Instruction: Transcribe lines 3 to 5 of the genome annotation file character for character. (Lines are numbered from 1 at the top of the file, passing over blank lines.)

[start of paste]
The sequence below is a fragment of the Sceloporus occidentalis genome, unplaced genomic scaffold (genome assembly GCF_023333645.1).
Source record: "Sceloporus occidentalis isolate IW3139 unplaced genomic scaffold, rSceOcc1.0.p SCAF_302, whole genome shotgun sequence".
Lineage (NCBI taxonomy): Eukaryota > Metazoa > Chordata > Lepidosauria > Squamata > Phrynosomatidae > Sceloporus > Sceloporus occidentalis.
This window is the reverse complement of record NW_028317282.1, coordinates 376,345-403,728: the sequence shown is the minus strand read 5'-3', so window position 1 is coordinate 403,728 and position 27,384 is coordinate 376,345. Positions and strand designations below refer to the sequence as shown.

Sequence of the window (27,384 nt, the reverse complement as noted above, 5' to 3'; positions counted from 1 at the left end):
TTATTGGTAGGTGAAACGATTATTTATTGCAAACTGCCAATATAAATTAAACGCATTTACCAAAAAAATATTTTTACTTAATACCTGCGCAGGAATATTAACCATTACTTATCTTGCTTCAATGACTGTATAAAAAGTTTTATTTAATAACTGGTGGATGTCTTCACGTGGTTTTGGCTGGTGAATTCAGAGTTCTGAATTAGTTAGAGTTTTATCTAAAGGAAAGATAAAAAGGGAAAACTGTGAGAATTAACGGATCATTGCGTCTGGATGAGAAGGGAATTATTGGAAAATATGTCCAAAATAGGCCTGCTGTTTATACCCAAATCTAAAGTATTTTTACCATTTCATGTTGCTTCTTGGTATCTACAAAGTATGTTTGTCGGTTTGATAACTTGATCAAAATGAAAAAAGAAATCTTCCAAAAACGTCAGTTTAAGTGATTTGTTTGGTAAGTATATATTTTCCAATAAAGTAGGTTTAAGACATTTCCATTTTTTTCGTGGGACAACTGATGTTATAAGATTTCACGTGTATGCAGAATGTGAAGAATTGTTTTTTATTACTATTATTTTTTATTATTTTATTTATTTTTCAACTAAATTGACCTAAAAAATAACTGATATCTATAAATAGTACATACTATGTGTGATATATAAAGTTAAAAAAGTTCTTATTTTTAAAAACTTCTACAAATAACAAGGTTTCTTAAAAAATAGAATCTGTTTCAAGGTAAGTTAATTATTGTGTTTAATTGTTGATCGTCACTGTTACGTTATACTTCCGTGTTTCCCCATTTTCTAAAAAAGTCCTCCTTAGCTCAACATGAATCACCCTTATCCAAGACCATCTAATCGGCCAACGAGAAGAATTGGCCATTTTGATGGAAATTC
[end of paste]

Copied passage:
Lineage (NCBI taxonomy): Eukaryota > Metazoa > Chordata > Lepidosauria > Squamata > Phrynosomatidae > Sceloporus > Sceloporus occidentalis.
This window is the reverse complement of record NW_028317282.1, coordinates 376,345-403,728: the sequence shown is the minus strand read 5'-3', so window position 1 is coordinate 403,728 and position 27,384 is coordinate 376,345. Positions and strand designations below refer to the sequence as shown.

Sequence of the window (27,384 nt, the reverse complement as noted above, 5' to 3'; positions counted from 1 at the left end):